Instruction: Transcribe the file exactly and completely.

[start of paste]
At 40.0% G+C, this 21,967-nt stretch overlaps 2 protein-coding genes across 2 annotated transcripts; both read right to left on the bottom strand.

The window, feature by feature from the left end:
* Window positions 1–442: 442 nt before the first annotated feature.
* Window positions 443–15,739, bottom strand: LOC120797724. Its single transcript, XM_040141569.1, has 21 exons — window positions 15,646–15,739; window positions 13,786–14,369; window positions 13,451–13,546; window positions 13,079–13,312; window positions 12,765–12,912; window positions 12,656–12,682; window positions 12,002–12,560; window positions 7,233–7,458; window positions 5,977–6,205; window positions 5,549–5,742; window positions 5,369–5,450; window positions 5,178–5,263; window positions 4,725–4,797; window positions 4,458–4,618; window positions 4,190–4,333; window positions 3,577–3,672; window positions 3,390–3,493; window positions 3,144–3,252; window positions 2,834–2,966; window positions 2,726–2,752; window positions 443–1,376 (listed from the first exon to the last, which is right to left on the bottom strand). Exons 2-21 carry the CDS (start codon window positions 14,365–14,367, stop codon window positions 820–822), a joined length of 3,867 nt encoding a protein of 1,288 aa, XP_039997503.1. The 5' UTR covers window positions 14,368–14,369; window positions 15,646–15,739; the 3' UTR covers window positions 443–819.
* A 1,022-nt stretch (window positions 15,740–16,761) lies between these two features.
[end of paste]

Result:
At 40.0% G+C, this 21,967-nt stretch overlaps 2 protein-coding genes across 2 annotated transcripts; both read right to left on the bottom strand.

The window, feature by feature from the left end:
* Window positions 1–442: 442 nt before the first annotated feature.
* Window positions 443–15,739, bottom strand: LOC120797724. Its single transcript, XM_040141569.1, has 21 exons — window positions 15,646–15,739; window positions 13,786–14,369; window positions 13,451–13,546; window positions 13,079–13,312; window positions 12,765–12,912; window positions 12,656–12,682; window positions 12,002–12,560; window positions 7,233–7,458; window positions 5,977–6,205; window positions 5,549–5,742; window positions 5,369–5,450; window positions 5,178–5,263; window positions 4,725–4,797; window positions 4,458–4,618; window positions 4,190–4,333; window positions 3,577–3,672; window positions 3,390–3,493; window positions 3,144–3,252; window positions 2,834–2,966; window positions 2,726–2,752; window positions 443–1,376 (listed from the first exon to the last, which is right to left on the bottom strand). Exons 2-21 carry the CDS (start codon window positions 14,365–14,367, stop codon window positions 820–822), a joined length of 3,867 nt encoding a protein of 1,288 aa, XP_039997503.1. The 5' UTR covers window positions 14,368–14,369; window positions 15,646–15,739; the 3' UTR covers window positions 443–819.
* A 1,022-nt stretch (window positions 15,740–16,761) lies between these two features.